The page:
So here I am, reinventing myself again for a new decade. English teacher. Occupational Therapist. Famous author and blogger . . . okay, maybe I’m getting ahead of myself. This pirate is looking forty square in the eyes but success is still very much in question, bringing another Buffett song to mind: “It’s Midnight and I’m Not Famous Yet!”
BACK TO THE FUTURE . . . JUST NOT NOW
I thought I’d be securely settled in New Orleans by the time this landmark hit, but, if you’ve been following at home, things just started settling down in recent weeks. I am greatly heartened, though. I’ve met some prominent authors, initiated a great circle of literate and talented friends for Red Beans on Monday, stumbled on a voluntary editor for my novel with New York connections and experience who believes in the project whole-heartedly, joined the small DIY Krewe of Chewbacchus, and finally received interest from a major krewe parading Mardi Gras weekend, though I’ll hold off on details to see if it works out. I’m also doing well cataloguing New Orleans Tourist Attractions, and soon plan to add articles on NOLA Brewery Tour, Audubon Zoo, and the Aquarium of the Americas. During summer’s lull and turmoil I slipped to posting twice and sometimes once a week, but things are about to get busy. But that’s all in the future. This post is all about looking back.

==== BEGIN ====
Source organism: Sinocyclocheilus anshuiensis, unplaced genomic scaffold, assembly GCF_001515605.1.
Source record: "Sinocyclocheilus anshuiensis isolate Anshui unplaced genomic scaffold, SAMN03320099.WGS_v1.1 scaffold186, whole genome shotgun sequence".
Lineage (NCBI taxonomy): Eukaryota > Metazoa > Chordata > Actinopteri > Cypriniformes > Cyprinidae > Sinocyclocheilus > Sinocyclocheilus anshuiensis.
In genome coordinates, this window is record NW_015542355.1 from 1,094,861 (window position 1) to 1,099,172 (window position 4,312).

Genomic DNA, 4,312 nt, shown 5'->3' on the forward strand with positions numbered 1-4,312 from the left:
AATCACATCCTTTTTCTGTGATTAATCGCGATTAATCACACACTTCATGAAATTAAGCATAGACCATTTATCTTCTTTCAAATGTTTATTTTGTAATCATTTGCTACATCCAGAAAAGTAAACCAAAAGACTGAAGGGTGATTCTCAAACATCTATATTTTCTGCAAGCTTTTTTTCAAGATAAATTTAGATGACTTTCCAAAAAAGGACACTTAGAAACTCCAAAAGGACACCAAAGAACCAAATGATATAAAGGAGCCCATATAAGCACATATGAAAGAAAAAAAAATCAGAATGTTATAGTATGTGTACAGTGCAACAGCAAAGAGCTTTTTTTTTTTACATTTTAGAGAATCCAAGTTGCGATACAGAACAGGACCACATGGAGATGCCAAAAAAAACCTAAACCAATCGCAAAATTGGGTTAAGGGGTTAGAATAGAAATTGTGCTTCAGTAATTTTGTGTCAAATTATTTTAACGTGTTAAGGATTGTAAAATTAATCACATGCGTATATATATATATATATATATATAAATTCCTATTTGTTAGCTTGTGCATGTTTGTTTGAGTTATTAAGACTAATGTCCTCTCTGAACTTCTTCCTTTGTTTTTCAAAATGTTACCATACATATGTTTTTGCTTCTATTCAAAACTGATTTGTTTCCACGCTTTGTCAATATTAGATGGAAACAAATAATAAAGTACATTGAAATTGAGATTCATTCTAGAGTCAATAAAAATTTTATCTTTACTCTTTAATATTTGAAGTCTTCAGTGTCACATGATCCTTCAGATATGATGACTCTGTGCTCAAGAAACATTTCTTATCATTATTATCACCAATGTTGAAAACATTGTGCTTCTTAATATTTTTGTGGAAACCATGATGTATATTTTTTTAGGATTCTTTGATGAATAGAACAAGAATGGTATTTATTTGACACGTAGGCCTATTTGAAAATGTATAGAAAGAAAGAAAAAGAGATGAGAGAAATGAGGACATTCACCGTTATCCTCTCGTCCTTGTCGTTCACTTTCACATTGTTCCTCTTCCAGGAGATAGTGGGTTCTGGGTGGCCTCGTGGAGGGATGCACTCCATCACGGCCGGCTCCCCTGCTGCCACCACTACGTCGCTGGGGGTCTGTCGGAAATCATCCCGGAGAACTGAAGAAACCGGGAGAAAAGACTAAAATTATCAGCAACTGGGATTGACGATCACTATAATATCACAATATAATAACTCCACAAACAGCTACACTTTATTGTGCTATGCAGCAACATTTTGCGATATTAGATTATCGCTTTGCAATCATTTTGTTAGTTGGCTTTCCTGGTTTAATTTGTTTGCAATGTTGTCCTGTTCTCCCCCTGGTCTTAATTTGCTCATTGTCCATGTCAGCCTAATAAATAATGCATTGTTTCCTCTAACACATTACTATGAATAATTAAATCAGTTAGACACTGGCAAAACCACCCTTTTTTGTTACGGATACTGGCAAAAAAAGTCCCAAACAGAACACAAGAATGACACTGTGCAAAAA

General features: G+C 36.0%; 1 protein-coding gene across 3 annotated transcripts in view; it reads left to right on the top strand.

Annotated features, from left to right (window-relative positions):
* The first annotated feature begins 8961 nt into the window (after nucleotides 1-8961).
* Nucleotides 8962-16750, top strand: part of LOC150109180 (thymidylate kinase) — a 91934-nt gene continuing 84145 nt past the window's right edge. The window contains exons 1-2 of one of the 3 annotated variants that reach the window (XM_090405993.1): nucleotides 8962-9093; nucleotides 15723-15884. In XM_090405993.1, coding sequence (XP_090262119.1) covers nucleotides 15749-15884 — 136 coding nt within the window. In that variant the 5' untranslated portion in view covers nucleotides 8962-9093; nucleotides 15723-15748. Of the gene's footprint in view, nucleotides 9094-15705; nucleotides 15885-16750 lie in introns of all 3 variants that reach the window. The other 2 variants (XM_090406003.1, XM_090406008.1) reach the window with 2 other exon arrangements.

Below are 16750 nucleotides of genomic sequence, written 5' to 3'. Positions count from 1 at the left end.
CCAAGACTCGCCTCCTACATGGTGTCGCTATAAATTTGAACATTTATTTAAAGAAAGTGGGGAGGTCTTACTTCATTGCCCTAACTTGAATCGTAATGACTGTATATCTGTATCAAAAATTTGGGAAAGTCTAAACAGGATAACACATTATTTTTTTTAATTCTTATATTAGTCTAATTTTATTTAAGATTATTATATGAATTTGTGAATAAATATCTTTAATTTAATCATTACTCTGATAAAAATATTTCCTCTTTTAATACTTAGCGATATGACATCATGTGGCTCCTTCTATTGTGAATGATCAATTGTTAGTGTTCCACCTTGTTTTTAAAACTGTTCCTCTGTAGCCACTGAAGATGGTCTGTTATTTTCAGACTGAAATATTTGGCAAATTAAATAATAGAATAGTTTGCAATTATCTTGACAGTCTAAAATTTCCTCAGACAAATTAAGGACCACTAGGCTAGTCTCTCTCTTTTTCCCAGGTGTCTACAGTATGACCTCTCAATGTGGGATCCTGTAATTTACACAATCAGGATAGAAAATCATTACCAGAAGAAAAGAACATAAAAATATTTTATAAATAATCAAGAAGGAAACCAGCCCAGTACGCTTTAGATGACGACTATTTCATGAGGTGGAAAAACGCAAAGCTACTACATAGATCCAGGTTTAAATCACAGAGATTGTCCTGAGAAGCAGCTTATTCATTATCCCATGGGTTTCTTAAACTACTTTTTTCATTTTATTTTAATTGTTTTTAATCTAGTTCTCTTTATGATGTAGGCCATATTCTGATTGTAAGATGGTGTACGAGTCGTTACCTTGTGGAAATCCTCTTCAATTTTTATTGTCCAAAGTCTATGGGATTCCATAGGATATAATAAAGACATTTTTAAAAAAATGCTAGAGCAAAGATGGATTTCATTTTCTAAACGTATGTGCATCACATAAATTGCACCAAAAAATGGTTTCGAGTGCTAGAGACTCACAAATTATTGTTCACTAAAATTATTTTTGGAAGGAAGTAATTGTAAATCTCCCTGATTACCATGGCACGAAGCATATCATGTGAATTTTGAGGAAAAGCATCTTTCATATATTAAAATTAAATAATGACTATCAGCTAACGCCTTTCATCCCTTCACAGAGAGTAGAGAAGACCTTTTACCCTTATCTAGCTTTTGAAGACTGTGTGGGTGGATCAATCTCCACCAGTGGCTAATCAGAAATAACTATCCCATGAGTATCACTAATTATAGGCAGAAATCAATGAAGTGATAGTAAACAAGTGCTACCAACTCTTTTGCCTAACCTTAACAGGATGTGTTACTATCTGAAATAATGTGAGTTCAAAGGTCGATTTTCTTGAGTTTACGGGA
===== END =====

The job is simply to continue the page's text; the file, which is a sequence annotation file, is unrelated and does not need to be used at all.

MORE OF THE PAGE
A KEY DREAM DEFERRED
My original plan was to turn 40 in Key West in true Buffett fashion, drive back to Jacksonville to celebrate with the fr-amily I’ve been blessed with there, and then drive north to visit friends and family in the Virginias while enjoying the autumn which I’ve missed since moving south. Chewbacchus, though, is having an all day Mardi Gras prep season kickoff party next weekend, so since documenting the experiene of joining a Krewe is the primary mission of this blog, I amended my plans. Instead I decided to bring the Keys to Jax with a Pirate Looks at Forty party—one last hurrah before clearing out my Florida condo.